So, we’re into October already, and I never did post the recaps of the rest of that weekend trip to California. Suffice to say, it was … bumpy and awesome. Our car was broken into, we visited Alcatraz, we ate at In-n-Out Burger (I really wish they had one in Washington — yum!), and we camped at Crater Lake on the way home. It was an eventful and scenic trip.
There were a lot of times when we were frustrated with the apparent indifference of Californians, but the difficulties of the trip brought us closer together as a family and made us better able to appreciate the beauties of the scenery and better able to laugh at the ridiculousness of the characters we saw along the way. So in the end, it was a great experience, and we really had fun.
In September, I had a major surgery and was pretty much out of commission for a few weeks. My laptop also died and was sent out for repair, only to be determined well and truly deceased. I received only the hard drive and a reimbursement check in return — thank the gods for a SquareTrade warranty. My husband went and bought me a cute little desktop computer as a replacement, and I finished the first draft of my book last week. It clocks in at a ridiculous 183k.
I don’t know why I talk about the word counts on my blog. I think it’s a nervous tic. I never really see/ read about other writers discussing their word counts — either they’re discussing their ideas/ posting chapters for feedback, or they’re just very tight-lipped about the entire process, as though discussing/ acknowledging that they’re actually writing a book is somehow bad luck/ cursing it.
There’s a little bit of that, a sort of sense that by saying, “I am writing a book, this is my word count,” I am calling a jinx upon myself, an ill-wishing. I feel like those words are both an attempt to ward off the curse of bad luck, and (somehow), perceived as drawing the bad luck to me. I dunno. Maybe it’s all in my head. I keep a little abreast of the online writing community — one finger grazing the surface of the pond, so to speak — but I’m not deeply immersed in it.
I’m aware that there’s a whole ocean out there of writers and aspiring-to-be writers, rife with advice and warnings and blogs and tweets. I read some of their stuff, when it bubbles up on my FB (like this). Mostly, though, I intentionally avoid it. It’s too interesting, and I want to be a writer. I feel like … until I actually manage to finish my book, until I actually manage to acquire an agent, all that stuff is a distraction. It’s tempting to me fail.
Like this blog, like reddit, like FB itself … these things are all time-sucks, and the main thing is that if I want to succeed at my dream, I have to write, first and foremost. I just have to. I’m lucky — I have a husband who supports my dream, and whose income supports our home. I have a beautiful, intelligent, and wonderful son who also supports my dream. I have the opportunity here to pursue it, to spend at least 4 hours for four days a weeks writing my fucking ass off without interruption, and even more hours on top of that with only the occasional interruption when my boys are home.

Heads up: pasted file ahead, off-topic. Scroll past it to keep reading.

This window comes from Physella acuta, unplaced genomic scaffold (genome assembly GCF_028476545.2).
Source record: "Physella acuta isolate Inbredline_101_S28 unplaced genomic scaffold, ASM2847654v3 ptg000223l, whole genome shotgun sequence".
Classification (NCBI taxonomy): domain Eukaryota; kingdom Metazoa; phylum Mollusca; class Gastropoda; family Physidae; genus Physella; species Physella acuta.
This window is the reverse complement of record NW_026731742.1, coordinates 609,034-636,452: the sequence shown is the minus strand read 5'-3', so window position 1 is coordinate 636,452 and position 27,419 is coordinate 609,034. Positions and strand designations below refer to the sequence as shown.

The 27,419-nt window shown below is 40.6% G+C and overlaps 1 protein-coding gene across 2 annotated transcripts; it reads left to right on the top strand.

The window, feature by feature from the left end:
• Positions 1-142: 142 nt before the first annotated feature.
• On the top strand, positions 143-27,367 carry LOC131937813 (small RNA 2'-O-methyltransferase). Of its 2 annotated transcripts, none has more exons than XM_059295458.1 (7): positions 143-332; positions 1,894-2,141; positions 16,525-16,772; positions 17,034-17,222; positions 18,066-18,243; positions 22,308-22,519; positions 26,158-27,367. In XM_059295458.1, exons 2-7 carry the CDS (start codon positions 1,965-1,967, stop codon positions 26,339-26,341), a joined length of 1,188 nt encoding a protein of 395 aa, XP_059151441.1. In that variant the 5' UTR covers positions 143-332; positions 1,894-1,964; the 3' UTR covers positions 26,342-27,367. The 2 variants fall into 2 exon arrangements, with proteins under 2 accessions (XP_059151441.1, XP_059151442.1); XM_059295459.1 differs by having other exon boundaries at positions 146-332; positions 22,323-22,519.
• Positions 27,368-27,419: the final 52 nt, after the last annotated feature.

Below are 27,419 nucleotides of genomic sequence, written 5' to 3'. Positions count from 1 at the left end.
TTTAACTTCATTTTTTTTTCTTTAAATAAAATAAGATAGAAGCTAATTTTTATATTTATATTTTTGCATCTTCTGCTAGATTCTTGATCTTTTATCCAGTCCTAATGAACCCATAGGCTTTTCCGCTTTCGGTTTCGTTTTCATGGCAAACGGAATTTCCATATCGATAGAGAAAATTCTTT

If I spend that time on reddit or FB or reading blogs about writing, then I have nothing to blame but lack of effort if I don’t get published.
But at the same time — I am lucky. I have a spouse to support me as I pursue my creative passion. That linked article up there, written by a paid staff writer at Salon, is discussing Wil Wheaton’s essay about the phenomenon of creatives being expected to work for free for “exposure,” and it’s a really great piece.
I’ve often thought the glorification of the starving artist and the correlating expectations that an artist who is just starting out should be happy to do work for free in order to make a name or build an audience. I think it’s a funny/ weird aspect of the way American culture tends to deny economic privilege/ classism when looking at the arts. It’s a lot easier to get started in an artistic career if you have some financial freedom and leisure time … a sponsor, a second/ steady income that’s not too much of a time suck and is both reliable and high, independent wealth, or someone supporting you.
I’m just saying, all the creativity and drive in the world isn’t really going to help a person if they’re flat-out exhausted from working two full-time jobs to make ends meet, balancing the groceries and bills and household chores on their own, and chasing after their kids without any help … and for our entire culture to tell aspiring creatives that not only can they expect to get paid jack-shit for their work, they actually have to give it away for free in order to drum up an audience is really devaluing that work and the effort that goes into it.
You need to have a measure of financial stability and leisure time to pursue creative work. That’s just a reality. This whole starving artist trope is poverty-romanticizing bullshit, and even if it was somehow accurate that extreme hardship somehow hones artistic creativity (which is, in its own way almost as insulting as the madness = genius stereotype), it still doesn’t justify not paying creators for their work.